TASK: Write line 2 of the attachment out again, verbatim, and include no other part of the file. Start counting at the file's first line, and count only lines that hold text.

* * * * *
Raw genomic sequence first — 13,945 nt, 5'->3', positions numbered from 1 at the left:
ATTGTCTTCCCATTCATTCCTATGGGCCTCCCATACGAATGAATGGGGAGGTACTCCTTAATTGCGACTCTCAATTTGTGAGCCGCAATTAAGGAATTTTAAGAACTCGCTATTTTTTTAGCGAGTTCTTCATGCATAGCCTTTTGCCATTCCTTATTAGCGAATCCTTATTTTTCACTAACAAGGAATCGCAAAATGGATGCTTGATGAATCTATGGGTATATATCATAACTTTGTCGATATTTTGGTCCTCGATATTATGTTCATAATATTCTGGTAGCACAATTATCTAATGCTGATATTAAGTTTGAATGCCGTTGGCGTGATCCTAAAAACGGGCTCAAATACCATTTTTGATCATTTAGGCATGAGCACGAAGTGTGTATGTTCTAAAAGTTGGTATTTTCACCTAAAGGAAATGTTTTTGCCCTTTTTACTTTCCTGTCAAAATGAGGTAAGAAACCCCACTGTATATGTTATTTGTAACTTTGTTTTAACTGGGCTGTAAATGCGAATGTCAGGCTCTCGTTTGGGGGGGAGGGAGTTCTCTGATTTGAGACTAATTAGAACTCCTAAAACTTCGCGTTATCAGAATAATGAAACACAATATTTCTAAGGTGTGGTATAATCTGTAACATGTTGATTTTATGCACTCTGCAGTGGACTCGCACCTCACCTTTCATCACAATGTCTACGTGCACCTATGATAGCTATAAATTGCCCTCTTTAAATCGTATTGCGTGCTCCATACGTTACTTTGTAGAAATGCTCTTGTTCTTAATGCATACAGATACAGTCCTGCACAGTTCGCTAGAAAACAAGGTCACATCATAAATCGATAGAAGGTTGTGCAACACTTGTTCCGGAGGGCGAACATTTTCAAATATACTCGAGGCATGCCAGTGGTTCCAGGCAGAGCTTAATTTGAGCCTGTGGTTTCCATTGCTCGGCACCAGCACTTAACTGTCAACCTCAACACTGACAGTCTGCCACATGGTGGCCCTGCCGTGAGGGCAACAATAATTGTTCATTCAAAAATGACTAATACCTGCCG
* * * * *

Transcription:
ATTGTCTTCCCATTCATTCCTATGGGCCTCCCATACGAATGAATGGGGAGGTACTCCTTAATTGCGACTCTCAATTTGTGAGCCGCAATTAAGGAATTTTAAGAACTCGCTATTTTTTTAGCGAGTTCTTCATGCATAGCCTTTTGCCATTCCTTATTAGCGAATCCTTATTTTTCACTAACAAGGAATCGCAAAATGGATGCTTGATGAATCTATGGGTATATATCATAACTTTGTCGATATTTTGGTCCTCGATATTATGTTCATAATATTCTGGTAGCACAATTATCTAATGCTGATATTAAGTTTGAATGCCGTTGGCGTGATCCTAAAAACGGGCTCAAATACCATTTTTGATCATTTAGGCATGAGCACGAAGTGTGTATGTTCTAAAAGTTGGTATTTTCACCTAAAGGAAATGTTTTTGCCCTTTTTACTTTCCTGTCAAAATGAGGTAAGAAACCCCACTGTATATGTTATTTGTAACTTTGTTTTAACTGGGCTGTAAATGCGAATGTCAGGCTCTCGTTTGGGGGGGAGGGAGTTCTCTGATTTGAGACTAATTAGAACTCCTAAAACTTCGCGTTATCAGAATAATGAAACACAATATTTCTAAGGTGTGGTATAATCTGTAACATGTTGATTTTATGCACTCTGCAGTGGACTCGCACCTCACCTTTCATCACAATGTCTACGTGCACCTATGATAGCTATAAATTGCCCTCTTTAAATCGTATTGCGTGCTCCATACGTTACTTTGTAGAAATGCTCTTGTTCTTAATGCATACAGATACAGTCCTGCACAGTTCGCTAGAAAACAAGGTCACATCATAAATCGATAGAAGGTTGTGCAACACTTGTTCCGGAGGGCGAACATTTTCAAATATACTCGAGGCATGCCAGTGGTTCCAGGCAGAGCTTAATTTGAGCCTGTGGTTTCCATTGCTCGGCACCAGCACTTAACTGTCAACCTCAACACTGACAGTCTGCCACATGGTGGCCCTGCCGTGAGGGCAACAATAATTGTTCATTCAAAAATGACTAATACCTGCCG